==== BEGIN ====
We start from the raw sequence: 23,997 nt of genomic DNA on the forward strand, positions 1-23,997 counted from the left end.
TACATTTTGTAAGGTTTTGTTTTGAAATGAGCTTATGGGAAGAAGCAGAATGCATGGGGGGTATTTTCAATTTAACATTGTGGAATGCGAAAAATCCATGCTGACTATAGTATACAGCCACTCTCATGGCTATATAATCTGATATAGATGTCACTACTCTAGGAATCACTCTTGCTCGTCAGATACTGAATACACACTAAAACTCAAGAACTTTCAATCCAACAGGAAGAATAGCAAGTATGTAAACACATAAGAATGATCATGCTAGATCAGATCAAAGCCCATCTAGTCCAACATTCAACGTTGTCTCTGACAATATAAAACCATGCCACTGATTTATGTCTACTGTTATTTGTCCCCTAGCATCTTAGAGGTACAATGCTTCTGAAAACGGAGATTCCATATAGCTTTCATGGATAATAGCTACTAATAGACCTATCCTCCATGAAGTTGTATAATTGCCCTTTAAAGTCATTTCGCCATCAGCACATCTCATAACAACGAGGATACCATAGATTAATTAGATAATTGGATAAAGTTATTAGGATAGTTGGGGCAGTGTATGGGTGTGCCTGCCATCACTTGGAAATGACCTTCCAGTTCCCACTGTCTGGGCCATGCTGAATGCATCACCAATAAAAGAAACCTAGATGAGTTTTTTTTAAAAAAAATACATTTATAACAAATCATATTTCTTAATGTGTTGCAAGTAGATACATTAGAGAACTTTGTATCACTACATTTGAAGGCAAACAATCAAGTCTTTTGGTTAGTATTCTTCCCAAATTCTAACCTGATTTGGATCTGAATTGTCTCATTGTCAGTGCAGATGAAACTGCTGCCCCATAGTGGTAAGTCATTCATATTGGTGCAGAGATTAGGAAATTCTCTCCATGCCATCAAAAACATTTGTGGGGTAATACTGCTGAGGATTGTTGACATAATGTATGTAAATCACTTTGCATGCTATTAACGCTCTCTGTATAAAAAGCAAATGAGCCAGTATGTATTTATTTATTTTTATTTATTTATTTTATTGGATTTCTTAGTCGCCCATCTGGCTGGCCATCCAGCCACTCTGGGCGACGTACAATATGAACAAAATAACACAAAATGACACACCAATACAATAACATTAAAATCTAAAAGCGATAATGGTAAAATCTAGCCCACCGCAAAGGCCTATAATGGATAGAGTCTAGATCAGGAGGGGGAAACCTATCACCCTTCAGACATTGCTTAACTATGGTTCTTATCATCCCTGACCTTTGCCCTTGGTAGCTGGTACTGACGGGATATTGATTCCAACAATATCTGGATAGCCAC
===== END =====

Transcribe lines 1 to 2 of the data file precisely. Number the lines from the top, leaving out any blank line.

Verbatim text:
We start from the raw sequence: 23,997 nt of genomic DNA on the forward strand, positions 1-23,997 counted from the left end.
TACATTTTGTAAGGTTTTGTTTTGAAATGAGCTTATGGGAAGAAGCAGAATGCATGGGGGGTATTTTCAATTTAACATTGTGGAATGCGAAAAATCCATGCTGACTATAGTATACAGCCACTCTCATGGCTATATAATCTGATATAGATGTCACTACTCTAGGAATCACTCTTGCTCGTCAGATACTGAATACACACTAAAACTCAAGAACTTTCAATCCAACAGGAAGAATAGCAAGTATGTAAACACATAAGAATGATCATGCTAGATCAGATCAAAGCCCATCTAGTCCAACATTCAACGTTGTCTCTGACAATATAAAACCATGCCACTGATTTATGTCTACTGTTATTTGTCCCCTAGCATCTTAGAGGTACAATGCTTCTGAAAACGGAGATTCCATATAGCTTTCATGGATAATAGCTACTAATAGACCTATCCTCCATGAAGTTGTATAATTGCCCTTTAAAGTCATTTCGCCATCAGCACATCTCATAACAACGAGGATACCATAGATTAATTAGATAATTGGATAAAGTTATTAGGATAGTTGGGGCAGTGTATGGGTGTGCCTGCCATCACTTGGAAATGACCTTCCAGTTCCCACTGTCTGGGCCATGCTGAATGCATCACCAATAAAAGAAACCTAGATGAGTTTTTTTTAAAAAAAATACATTTATAACAAATCATATTTCTTAATGTGTTGCAAGTAGATACATTAGAGAACTTTGTATCACTACATTTGAAGGCAAACAATCAAGTCTTTTGGTTAGTATTCTTCCCAAATTCTAACCTGATTTGGATCTGAATTGTCTCATTGTCAGTGCAGATGAAACTGCTGCCCCATAGTGGTAAGTCATTCATATTGGTGCAGAGATTAGGAAATTCTCTCCATGCCATCAAAAACATTTGTGGGGTAATACTGCTGAGGATTGTTGACATAATGTATGTAAATCACTTTGCATGCTATTAACGCTCTCTGTATAAAAAGCAAATGAGCCAGTATGTATTTATTTATTTTTATTTATTTATTTTATTGGATTTCTTAGTCGCCCATCTGGCTGGCCATCCAGCCACTCTGGGCGACGTACAATATGAACAAAATAACACAAAATGACACACCAATACAATAACATTAAAATCTAAAAGCGATAATGGTAAAATCTAGCCCACCGCAAAGGCCTATAATGGATAGAGTCTAGATCAGGAGGGGGAAACCTATCACCCTTCAGACATTGCTTAACTATGGTTCTTATCATCCCTGACCTTTGCCCTTGGTAGCTGGTACTGACGGGATATTGATTCCAACAATATCTGGATAGCCAC